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Exploring Atomic Force Microscopy To Probe Charge Transport Through Molecular Films And For The Development Of Combinatorial Force Microscopy Open Access


Other title
atomic force microscopy
force microscopy
Type of item
Degree grantor
University of Alberta
Author or creator
Chisholm, Roderick A.
Supervisor and department
McDermott, Mark (Chemistry)
Examining committee member and department
Harrison, Jed (Chemistry)
McCreery, Richard (Chemistry)
Brett, Michael (Electrical and Computer Engineering)
Veinot, Jon (Chemistry)
Frisbie, Daniel (Chemical Engineering and Material Science, University of Minnesota )
McDermott, Mark (Chemistry)
Department of Chemistry

Date accepted
Graduation date
Doctor of Philosophy
Degree level
Since the invention of the atomic force microscope (AFM), this technology has had profound implications in the study of material science and molecular biology. The ability to visualize and perform quantitative analysis of the nanoscale properties of surfaces has provided great insights into these nanoscale landscapes. The present dissertation manuscript exploits this technology for the measurement of charge transport through molecular films and the development of combinatorial force microscopy. Firstly, this work probed, for the first time, charge transport through molecular films derived from diazonium salts grafted to carbon electrodes using conductive atomic force microscopy. We found the charge transport properties of a molecular junction are dependent upon the chemical structure of the molecular film. We also investigated the effect of molecular film compression and deformation has on charge transport. In this, we observed increases in current densities associated with increases in applied load to the molecular film. Furthering these initial findings, PPF/NAB/Cu molecular junctions were fabricated having junction sizes ranging between micro-scale and nanoscale. The charge transport experiments reveal an agreement of electron transport properties between the metal deposited PPF/NAB/Cu junction and a PPF/NAB/Cu AFM tip junction at an applied load of approximately 60nN. This form of molecular layer charge transport control may potentially open new horizons for integration of molecular films into the microelectronics industry. This dissertation manuscript also describes the development of the quantitative interrogation opposing chemical libraries involved in combinatorial inverted atomic force microscopy. Tipless cantilever’s were patterned with chemically modified nanorods. These modified nanorods were then used as chemical identifiers during a combinatorial force microscopy experiment and for the first time 16 interactions were monitored within one experiment in a continuous medium. Thus, providing excellent for the validation that combi-AFM is a truly quantitative high-throughput technology.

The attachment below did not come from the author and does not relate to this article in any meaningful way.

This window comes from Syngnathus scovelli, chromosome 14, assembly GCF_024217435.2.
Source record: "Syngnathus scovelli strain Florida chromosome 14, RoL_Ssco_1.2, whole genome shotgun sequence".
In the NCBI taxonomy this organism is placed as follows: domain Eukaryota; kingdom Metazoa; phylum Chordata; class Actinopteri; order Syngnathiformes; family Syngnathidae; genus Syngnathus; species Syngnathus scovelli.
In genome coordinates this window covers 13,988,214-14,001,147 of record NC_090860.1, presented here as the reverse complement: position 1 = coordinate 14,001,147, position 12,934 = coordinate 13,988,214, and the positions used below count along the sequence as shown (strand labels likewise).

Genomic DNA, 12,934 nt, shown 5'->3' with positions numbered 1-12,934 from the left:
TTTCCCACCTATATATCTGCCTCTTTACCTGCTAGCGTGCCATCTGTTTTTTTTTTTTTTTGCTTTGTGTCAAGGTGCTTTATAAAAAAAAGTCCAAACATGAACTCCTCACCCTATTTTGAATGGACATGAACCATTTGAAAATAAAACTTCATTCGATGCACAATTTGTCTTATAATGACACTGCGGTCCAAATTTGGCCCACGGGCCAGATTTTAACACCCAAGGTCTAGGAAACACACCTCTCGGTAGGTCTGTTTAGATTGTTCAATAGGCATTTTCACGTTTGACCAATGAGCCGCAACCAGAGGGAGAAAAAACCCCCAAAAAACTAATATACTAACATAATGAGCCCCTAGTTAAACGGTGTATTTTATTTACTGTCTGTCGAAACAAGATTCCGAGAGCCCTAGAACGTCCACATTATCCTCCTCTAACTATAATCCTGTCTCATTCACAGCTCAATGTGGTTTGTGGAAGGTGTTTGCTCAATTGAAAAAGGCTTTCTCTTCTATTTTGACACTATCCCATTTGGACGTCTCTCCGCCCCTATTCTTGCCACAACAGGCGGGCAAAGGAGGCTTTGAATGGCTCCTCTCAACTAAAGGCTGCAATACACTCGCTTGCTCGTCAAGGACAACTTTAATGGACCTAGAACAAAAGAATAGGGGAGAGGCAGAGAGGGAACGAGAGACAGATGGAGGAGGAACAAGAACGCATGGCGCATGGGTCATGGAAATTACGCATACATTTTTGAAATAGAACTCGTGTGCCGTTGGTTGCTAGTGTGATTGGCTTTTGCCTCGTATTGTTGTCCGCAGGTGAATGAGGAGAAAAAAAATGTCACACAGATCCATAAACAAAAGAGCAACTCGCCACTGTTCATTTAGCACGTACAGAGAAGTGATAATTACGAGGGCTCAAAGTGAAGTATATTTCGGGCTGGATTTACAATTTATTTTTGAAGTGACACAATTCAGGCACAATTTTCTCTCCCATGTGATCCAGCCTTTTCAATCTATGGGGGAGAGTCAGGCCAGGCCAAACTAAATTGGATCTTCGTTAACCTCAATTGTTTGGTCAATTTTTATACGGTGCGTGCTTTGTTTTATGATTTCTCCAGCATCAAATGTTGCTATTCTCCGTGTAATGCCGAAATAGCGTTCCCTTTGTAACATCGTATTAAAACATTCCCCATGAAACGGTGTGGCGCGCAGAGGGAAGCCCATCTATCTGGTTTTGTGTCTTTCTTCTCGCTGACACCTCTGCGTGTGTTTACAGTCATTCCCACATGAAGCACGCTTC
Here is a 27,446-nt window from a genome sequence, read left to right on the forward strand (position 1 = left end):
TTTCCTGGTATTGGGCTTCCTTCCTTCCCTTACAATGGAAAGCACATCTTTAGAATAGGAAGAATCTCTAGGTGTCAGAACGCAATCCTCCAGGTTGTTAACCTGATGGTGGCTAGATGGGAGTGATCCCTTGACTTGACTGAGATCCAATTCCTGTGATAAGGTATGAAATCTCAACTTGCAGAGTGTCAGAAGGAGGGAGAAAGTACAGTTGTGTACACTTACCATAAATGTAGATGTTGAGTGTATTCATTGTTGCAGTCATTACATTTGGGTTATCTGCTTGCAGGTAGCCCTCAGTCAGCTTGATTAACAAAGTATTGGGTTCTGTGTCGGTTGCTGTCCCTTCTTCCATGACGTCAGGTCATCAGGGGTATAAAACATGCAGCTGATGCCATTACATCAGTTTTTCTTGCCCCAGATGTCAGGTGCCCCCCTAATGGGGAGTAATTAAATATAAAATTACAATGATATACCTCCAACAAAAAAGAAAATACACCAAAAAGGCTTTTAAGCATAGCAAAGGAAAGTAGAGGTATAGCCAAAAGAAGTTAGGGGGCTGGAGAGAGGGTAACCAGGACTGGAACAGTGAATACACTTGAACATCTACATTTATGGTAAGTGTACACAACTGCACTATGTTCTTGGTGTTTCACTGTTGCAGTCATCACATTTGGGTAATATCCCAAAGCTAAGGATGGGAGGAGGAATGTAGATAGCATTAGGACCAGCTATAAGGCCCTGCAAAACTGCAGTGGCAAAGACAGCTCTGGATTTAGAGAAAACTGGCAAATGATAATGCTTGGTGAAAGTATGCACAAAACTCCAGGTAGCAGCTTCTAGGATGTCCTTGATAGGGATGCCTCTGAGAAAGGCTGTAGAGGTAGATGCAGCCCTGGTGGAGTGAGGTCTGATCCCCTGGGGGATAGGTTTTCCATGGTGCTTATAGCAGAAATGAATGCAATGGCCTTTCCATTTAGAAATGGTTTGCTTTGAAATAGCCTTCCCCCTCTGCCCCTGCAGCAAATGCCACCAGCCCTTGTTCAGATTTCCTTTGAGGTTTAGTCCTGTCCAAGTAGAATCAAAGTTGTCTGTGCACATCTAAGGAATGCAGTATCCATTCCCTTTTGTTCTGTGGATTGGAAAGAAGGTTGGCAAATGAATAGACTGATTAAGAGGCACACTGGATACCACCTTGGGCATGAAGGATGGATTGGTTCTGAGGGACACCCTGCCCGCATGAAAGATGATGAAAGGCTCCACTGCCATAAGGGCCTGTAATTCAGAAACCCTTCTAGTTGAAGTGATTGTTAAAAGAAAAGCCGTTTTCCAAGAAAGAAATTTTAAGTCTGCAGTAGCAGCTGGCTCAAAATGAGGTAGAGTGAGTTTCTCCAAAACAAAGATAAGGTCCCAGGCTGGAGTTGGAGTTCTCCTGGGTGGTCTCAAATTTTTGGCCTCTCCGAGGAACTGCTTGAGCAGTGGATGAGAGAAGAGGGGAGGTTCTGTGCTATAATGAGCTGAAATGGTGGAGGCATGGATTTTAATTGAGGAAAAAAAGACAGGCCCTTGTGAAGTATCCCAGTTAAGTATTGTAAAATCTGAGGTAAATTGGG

Permission is hereby granted to the University of Alberta Libraries to reproduce single copies of this thesis and to lend or sell such copies for private, scholarly or scientific research purposes only. Where the thesis is converted to, or otherwise made available in digital form, the University of Alberta will advise potential users of the thesis of these terms. The author reserves all other publication and other rights in association with the copyright in the thesis and, except as herein before provided, neither the thesis nor any substantial portion thereof may be printed or otherwise reproduced in any material form whatsoever without the author's prior written permission.
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